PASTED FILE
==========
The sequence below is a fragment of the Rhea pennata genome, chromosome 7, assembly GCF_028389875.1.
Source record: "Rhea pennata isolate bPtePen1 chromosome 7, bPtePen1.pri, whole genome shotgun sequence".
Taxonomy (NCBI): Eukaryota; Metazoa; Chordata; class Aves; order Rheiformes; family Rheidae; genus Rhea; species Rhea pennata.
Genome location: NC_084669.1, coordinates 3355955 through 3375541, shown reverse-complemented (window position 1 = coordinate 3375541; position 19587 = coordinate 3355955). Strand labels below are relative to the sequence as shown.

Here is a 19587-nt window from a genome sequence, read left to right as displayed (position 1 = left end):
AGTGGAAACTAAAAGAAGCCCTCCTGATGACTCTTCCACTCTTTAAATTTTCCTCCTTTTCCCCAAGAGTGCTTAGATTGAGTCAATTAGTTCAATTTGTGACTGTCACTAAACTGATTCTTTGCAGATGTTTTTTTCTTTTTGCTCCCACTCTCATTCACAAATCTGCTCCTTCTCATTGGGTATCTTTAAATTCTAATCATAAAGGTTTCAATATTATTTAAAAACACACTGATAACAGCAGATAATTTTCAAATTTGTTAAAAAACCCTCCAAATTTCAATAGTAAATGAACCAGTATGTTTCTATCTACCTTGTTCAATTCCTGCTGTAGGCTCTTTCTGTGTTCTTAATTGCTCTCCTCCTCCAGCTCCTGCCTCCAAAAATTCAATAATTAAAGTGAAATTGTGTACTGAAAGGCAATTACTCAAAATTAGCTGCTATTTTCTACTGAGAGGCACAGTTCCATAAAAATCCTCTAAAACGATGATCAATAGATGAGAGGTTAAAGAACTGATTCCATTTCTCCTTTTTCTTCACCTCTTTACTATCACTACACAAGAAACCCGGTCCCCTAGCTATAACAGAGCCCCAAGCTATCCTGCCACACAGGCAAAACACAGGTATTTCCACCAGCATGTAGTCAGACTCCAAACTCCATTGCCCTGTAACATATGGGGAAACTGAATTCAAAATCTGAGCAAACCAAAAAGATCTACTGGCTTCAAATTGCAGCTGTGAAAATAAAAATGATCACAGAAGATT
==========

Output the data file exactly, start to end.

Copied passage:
The sequence below is a fragment of the Rhea pennata genome, chromosome 7, assembly GCF_028389875.1.
Source record: "Rhea pennata isolate bPtePen1 chromosome 7, bPtePen1.pri, whole genome shotgun sequence".
Taxonomy (NCBI): Eukaryota; Metazoa; Chordata; class Aves; order Rheiformes; family Rheidae; genus Rhea; species Rhea pennata.
Genome location: NC_084669.1, coordinates 3355955 through 3375541, shown reverse-complemented (window position 1 = coordinate 3375541; position 19587 = coordinate 3355955). Strand labels below are relative to the sequence as shown.

Here is a 19587-nt window from a genome sequence, read left to right as displayed (position 1 = left end):
AGTGGAAACTAAAAGAAGCCCTCCTGATGACTCTTCCACTCTTTAAATTTTCCTCCTTTTCCCCAAGAGTGCTTAGATTGAGTCAATTAGTTCAATTTGTGACTGTCACTAAACTGATTCTTTGCAGATGTTTTTTTCTTTTTGCTCCCACTCTCATTCACAAATCTGCTCCTTCTCATTGGGTATCTTTAAATTCTAATCATAAAGGTTTCAATATTATTTAAAAACACACTGATAACAGCAGATAATTTTCAAATTTGTTAAAAAACCCTCCAAATTTCAATAGTAAATGAACCAGTATGTTTCTATCTACCTTGTTCAATTCCTGCTGTAGGCTCTTTCTGTGTTCTTAATTGCTCTCCTCCTCCAGCTCCTGCCTCCAAAAATTCAATAATTAAAGTGAAATTGTGTACTGAAAGGCAATTACTCAAAATTAGCTGCTATTTTCTACTGAGAGGCACAGTTCCATAAAAATCCTCTAAAACGATGATCAATAGATGAGAGGTTAAAGAACTGATTCCATTTCTCCTTTTTCTTCACCTCTTTACTATCACTACACAAGAAACCCGGTCCCCTAGCTATAACAGAGCCCCAAGCTATCCTGCCACACAGGCAAAACACAGGTATTTCCACCAGCATGTAGTCAGACTCCAAACTCCATTGCCCTGTAACATATGGGGAAACTGAATTCAAAATCTGAGCAAACCAAAAAGATCTACTGGCTTCAAATTGCAGCTGTGAAAATAAAAATGATCACAGAAGATT